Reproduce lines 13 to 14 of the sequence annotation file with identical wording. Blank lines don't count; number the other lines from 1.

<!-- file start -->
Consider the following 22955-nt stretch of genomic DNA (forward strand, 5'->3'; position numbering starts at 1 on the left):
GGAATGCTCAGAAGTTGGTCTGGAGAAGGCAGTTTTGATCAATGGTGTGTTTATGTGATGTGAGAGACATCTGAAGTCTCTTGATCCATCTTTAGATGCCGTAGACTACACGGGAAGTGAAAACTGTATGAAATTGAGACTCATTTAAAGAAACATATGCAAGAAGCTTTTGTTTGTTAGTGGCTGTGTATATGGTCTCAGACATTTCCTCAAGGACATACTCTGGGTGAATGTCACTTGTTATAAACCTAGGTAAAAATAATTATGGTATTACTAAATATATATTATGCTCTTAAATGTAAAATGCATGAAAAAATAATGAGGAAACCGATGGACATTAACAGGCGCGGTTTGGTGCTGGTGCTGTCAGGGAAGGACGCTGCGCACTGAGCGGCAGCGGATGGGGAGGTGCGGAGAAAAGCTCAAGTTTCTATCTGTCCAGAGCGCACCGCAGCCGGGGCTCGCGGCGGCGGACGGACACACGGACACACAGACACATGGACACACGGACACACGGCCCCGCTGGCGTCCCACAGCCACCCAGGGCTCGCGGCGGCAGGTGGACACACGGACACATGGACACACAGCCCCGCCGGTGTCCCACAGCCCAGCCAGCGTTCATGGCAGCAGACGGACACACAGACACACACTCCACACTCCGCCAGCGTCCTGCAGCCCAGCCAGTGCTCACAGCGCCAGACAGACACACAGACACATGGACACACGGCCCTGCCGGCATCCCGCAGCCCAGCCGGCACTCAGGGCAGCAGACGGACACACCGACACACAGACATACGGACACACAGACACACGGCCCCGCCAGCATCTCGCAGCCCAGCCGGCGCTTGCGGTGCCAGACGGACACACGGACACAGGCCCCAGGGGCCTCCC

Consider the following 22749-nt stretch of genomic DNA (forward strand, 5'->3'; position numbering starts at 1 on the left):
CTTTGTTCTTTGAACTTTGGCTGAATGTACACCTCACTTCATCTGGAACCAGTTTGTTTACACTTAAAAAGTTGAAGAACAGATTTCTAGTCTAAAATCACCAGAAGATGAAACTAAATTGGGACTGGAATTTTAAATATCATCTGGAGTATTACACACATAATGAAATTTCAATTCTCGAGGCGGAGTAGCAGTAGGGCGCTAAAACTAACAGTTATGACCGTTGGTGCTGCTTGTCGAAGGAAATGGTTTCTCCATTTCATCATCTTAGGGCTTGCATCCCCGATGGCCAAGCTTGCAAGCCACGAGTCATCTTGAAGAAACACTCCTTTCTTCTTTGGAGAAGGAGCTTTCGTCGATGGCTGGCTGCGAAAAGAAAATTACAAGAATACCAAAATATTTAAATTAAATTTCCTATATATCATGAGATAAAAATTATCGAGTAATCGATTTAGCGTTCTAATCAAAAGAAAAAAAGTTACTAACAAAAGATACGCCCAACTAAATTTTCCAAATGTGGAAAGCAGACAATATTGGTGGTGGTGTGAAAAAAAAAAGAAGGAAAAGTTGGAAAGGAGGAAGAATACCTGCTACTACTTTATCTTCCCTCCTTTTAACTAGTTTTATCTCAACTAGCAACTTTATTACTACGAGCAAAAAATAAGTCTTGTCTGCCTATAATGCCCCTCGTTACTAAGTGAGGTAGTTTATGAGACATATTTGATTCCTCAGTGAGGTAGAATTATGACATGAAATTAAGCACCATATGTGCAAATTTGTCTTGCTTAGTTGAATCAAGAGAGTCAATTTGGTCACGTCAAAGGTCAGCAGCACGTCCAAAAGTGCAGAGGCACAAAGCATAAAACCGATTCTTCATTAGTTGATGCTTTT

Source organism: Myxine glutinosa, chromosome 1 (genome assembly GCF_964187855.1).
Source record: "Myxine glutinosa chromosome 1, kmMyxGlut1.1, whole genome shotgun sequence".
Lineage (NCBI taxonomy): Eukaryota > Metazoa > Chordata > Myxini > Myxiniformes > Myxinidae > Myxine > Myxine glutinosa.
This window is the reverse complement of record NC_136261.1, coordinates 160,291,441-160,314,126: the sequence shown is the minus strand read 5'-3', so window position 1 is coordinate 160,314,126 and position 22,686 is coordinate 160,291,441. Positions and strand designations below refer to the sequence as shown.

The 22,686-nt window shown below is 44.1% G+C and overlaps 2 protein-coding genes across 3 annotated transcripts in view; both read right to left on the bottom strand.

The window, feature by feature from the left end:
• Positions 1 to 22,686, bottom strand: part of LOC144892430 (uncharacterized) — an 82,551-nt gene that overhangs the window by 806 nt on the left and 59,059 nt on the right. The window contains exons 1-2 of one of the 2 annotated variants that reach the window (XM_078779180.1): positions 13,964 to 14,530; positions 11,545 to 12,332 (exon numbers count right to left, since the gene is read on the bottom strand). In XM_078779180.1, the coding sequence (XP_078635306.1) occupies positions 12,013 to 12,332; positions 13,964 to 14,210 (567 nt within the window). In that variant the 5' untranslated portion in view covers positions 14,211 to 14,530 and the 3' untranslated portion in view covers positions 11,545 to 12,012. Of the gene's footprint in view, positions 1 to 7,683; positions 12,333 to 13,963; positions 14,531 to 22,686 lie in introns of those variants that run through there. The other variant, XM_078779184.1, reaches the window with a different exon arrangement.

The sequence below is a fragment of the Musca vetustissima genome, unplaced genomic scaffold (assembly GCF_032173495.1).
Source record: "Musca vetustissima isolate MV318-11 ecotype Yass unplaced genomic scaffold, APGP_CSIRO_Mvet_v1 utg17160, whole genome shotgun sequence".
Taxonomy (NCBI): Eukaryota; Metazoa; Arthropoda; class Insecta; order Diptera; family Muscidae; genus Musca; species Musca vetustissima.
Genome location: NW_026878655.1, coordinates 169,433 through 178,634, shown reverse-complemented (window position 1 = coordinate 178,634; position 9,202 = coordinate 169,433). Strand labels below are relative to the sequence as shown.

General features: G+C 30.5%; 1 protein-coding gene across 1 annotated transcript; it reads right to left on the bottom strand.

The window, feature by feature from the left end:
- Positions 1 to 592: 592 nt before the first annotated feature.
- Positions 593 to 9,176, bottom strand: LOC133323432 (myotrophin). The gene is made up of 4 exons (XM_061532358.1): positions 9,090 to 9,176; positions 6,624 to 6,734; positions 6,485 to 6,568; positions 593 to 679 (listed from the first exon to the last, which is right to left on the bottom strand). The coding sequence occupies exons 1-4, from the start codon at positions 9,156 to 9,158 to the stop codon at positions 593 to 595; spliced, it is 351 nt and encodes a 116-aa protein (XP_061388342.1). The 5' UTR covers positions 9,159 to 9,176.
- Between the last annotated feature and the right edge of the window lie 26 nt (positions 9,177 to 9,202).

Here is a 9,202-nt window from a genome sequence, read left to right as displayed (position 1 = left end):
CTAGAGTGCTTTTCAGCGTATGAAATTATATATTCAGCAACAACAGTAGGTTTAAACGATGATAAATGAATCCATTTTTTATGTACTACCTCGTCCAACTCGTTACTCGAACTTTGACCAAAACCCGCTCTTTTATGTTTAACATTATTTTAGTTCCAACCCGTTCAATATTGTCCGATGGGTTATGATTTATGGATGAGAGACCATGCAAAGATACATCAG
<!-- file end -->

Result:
Source record: "Musca vetustissima isolate MV318-11 ecotype Yass unplaced genomic scaffold, APGP_CSIRO_Mvet_v1 utg17160, whole genome shotgun sequence".
Taxonomy (NCBI): Eukaryota; Metazoa; Arthropoda; class Insecta; order Diptera; family Muscidae; genus Musca; species Musca vetustissima.